Report: Netanyahu to ask Obama for weapons to strike Iran
Prime minister to use Washington visit to ask ally for bombs that could destroy uranium plants.
Prime Minister Binyamin Netanyahu will use a visit to Washington this week to press the U.S. to release advanced weapons needed for a possible strike on Iran's nuclear sites, the Sunday Times reported.
Ahead of his departure Sunday night, Netanyahu bowed to U.S. demands and promised the administration of U.S President Barack Obama that Israel will make several goodwill gestures toward the Palestinians.
For the first time since Operation Cast Lead, Israel has agreed to ease the blockade on the Gaza Strip. Netanyahu has also agreed to discuss all core issues during the proximity talks, with the condition of reaching final conclusions only in direct talks with the PA.
But according to the London weekly, Netanyahu will also seek returns for the concessions, asking Israel's closest ally to provide the IAF with sophisticated 'bunker-buster' bombs needed to break through to Iran's nuclear enrichment installations, many of which are buried underground.
Israel and the West accuse Iran of using its enrichment program to build a nuclear bomb, a charge Tehran denies.
Obama's predecessor, George W. Bush, is believed to have refused previous Israeli requests for the GBU-28 bombs, as well as for upgraded refuelling tanker aircraft that would enable a long-range airstrike on Iran.
But Netanyahu may have a tough task before him in persuading Obama to arm Israel for a strike and current U.S. strategy appears to favor a diplomatic, rather than a military, solution to the Iran's dispute with the West.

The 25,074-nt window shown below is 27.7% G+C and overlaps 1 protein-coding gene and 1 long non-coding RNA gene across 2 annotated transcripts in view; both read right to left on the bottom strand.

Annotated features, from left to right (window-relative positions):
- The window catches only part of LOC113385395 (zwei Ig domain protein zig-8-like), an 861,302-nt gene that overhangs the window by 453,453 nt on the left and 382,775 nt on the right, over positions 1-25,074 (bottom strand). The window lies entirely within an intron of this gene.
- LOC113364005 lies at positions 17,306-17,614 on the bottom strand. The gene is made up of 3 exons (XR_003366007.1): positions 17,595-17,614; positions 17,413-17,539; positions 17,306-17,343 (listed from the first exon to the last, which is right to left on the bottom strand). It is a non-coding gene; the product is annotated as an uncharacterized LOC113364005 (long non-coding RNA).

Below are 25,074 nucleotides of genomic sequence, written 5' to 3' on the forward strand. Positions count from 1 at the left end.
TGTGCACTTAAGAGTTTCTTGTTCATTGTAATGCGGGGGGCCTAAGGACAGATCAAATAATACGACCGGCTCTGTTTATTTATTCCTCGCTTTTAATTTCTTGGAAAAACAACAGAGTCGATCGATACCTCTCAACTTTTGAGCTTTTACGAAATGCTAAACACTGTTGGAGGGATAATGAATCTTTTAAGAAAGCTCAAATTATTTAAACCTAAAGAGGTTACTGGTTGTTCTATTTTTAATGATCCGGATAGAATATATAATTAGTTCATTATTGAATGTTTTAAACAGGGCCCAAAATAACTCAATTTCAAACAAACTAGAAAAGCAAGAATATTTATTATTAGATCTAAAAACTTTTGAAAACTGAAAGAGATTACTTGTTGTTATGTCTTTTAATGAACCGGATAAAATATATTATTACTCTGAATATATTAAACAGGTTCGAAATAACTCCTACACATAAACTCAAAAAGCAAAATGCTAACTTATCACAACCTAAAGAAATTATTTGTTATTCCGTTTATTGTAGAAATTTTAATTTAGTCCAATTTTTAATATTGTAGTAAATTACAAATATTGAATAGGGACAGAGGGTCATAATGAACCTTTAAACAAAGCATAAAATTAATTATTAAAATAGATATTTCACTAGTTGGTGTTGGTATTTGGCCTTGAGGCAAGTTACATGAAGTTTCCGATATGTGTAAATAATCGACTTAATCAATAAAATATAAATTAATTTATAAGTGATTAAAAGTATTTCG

On Sunday Obama used the occasion of the Persian New Year to send a video message to Iranians in which he renewed last year's American offer of engagement to end the nuclear standoff.
So far, Western attempts to lure Iran into a compromise have met with little success, however, and Iranian President Mahmoud Ahmadinejad has rejected offers to enrich his country's uranium abroad.
On Saturday Ahmadinejad issued his own, more combative New Year's address to Iranians, in which he said that Iran would resit Western pressure even more determinedly in the coming year.
"Enemies have tried to weaken our country but they have failed and in the coming year we will stand even more firmly against them than before," he said.
Reports on Saturday that United States was transporting 387 of the high-tech bunker-busting bombs to its air base on the island of Diego Garcia in the Indian Ocean appeared to indicate that despite his diplomatic efforts, Obama has not ruled out an American strike in Iran.